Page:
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Int J Infect Dis. 2017 Mar;56:229-236. doi: 10.1016/j.ijid.2016.11.001. Epub 2016 Nov 9.

Ultrasound for patients in a high HIV/tuberculosis prevalence setting: a needs assessment and review of focused applications for Sub-Saharan Africa.

Author information

1
Lighthouse Clinic, Kamuzu Central Hospital, Area 33, Mzimba Street, PO Box 106, Lilongwe, Malawi. Electronic address: echnatom@web.de.
2
Lighthouse Clinic, Kamuzu Central Hospital, Area 33, Mzimba Street, PO Box 106, Lilongwe, Malawi.
3
Centre of Tropical Medicine and Travel Medicine, Department of Infectious Diseases, Division of Internal Medicine, Academic Medical Centre, University of Amsterdam, Amsterdam, the Netherlands.
4
Centre of Tropical Medicine and Travel Medicine, Department of Infectious Diseases, Division of Internal Medicine, Academic Medical Centre, University of Amsterdam, Amsterdam, the Netherlands; Department of Paediatric Pneumology and Immunology, Charité - Universitätsmedizin Berlin, Berlin, Germany; Berlin Institute of Health, Berlin, Germany.
5
Lighthouse Clinic, Kamuzu Central Hospital, Area 33, Mzimba Street, PO Box 106, Lilongwe, Malawi; Department of Medicine, University of North Carolina School of Medicine, North Carolina, USA; Department of Public Health, School of Public Health and Family Medicine, College of Medicine, University of Malawi, Lilongwe, Malawi.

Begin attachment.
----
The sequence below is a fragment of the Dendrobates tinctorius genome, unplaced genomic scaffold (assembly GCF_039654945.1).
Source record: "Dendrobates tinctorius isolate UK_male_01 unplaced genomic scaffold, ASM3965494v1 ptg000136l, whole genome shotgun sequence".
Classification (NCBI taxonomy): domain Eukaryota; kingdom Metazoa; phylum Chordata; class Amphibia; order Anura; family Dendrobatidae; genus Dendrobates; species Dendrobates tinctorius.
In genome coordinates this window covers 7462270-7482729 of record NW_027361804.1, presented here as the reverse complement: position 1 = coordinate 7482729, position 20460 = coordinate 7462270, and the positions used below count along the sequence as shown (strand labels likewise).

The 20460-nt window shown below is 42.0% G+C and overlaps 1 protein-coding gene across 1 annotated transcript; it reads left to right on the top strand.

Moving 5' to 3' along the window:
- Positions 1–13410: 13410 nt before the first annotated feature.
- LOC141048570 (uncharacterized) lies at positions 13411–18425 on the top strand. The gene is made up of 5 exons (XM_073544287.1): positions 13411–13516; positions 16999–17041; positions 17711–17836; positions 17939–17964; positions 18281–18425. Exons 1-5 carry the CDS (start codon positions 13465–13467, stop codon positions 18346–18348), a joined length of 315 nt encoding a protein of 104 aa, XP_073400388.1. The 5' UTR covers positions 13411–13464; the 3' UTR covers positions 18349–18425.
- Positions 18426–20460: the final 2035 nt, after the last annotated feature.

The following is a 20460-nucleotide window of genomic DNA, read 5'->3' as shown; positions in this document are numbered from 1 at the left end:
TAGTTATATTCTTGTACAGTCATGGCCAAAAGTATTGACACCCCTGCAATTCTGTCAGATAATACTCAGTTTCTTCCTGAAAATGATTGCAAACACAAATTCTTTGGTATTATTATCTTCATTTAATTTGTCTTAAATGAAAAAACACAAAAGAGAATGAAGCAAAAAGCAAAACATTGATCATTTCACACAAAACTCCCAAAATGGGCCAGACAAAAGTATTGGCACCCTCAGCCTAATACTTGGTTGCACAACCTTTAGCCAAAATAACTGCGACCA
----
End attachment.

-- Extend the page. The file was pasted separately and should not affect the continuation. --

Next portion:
6
Centre of Tropical Medicine and Travel Medicine, Department of Infectious Diseases, Division of Internal Medicine, Academic Medical Centre, University of Amsterdam, Amsterdam, the Netherlands; Institute of Tropical Medicine, University of Tübingen, Tübingen, Germany.

Abstract

Ultrasound is increasingly used in point-of-care applications and has great potential to support the diagnosis of infectious diseases, especially in resource-limited settings. A cross-sectional study was performed involving 100 Malawian patients with a clinical indication for ultrasound. Furthermore, the literature on point-of-care ultrasound (POCUS) in Sub-Saharan Africa was reviewed to establish its applicability, most frequent indications, findings, and implications for treatment, and therefore relevance in POCUS curricula, with a main focus on infectious diseases. In Malawi, the main indications for ultrasound were weight loss, abdominal pain, and shortness of breath. Abnormal findings were observed in 77% of patients, the most common being enlarged abdominal lymph nodes (n=17), pericardial effusion (n=15), splenic microabscesses (n=15), and pleural effusion (n=14). POCUS led to a change in treatment in 72% of patients. The literature on the various POCUS applications used in Malawi was reviewed, including focused assessment with sonography for HIV-associated TB (FASH), heart, liver, kidney, deep venous thrombosis (DVT), and gynaecology. Based on disease prevalence, impact of POCUS on treatment, and technical difficulty, it is proposed that FASH, heart, and DVT are the most relevant POCUS applications in comparable Sub-Saharan African settings and should be incorporated in POCUS curricula.

KEYWORDS:

FASH; HIV; Point-of-care; TB; Ultrasound

PMID:
27836795
DOI:
10.1016/j.ijid.2016.11.001
[Indexed for MEDLINE]
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